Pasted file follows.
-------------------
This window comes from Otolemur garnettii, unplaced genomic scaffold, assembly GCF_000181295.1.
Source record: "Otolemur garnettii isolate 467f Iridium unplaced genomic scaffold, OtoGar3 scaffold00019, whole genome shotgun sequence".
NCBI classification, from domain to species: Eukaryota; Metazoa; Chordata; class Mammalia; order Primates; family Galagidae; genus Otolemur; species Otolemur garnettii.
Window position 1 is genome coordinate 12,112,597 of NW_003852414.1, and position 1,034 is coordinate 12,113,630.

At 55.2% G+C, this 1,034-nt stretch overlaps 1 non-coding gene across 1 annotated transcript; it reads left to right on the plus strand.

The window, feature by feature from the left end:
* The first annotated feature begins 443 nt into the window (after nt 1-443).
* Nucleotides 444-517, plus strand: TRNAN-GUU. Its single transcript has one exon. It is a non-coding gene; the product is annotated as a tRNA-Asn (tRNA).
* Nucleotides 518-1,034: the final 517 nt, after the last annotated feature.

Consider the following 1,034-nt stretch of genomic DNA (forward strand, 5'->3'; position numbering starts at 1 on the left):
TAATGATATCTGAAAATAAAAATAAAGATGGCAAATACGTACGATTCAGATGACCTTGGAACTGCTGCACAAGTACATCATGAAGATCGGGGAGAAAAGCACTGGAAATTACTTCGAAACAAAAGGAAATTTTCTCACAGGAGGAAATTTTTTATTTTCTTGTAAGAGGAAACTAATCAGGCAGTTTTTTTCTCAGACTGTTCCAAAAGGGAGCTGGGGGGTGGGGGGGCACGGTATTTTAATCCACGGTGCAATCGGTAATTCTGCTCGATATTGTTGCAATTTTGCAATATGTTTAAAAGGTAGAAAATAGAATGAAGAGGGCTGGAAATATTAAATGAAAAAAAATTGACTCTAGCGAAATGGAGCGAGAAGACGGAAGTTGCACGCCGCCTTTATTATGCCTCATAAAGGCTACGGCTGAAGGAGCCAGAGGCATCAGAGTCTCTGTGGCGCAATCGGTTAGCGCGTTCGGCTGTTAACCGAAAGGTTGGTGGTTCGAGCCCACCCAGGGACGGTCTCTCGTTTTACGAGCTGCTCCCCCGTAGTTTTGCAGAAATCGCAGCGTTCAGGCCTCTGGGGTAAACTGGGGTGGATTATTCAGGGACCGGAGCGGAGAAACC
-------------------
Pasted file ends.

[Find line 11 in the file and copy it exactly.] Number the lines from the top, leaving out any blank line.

TAATGATATCTGAAAATAAAAATAAAGATGGCAAATACGTACGATTCAGATGACCTTGGAACTGCTGCACAAGTACATCATGAAGATCGGGGAGAAAAGCACTGGAAATTACTTCGAAACAAAAGGAAATTTTCTCACAGGAGGAAATTTTTTATTTTCTTGTAAGAGGAAACTAATCAGGCAGTTTTTTTCTCAGACTGTTCCAAAAGGGAGCTGGGGGGTGGGGGGGCACGGTATTTTAATCCACGGTGCAATCGGTAATTCTGCTCGATATTGTTGCAATTTTGCAATATGTTTAAAAGGTAGAAAATAGAATGAAGAGGGCTGGAAATATTAAATGAAAAAAAATTGACTCTAGCGAAATGGAGCGAGAAGACGGAAGTTGCACGCCGCCTTTATTATGCCTCATAAAGGCTACGGCTGAAGGAGCCAGAGGCATCAGAGTCTCTGTGGCGCAATCGGTTAGCGCGTTCGGCTGTTAACCGAAAGGTTGGTGGTTCGAGCCCACCCAGGGACGGTCTCTCGTTTTACGAGCTGCTCCCCCGTAGTTTTGCAGAAATCGCAGCGTTCAGGCCTCTGGGGTAAACTGGGGTGGATTATTCAGGGACCGGAGCGGAGAAACC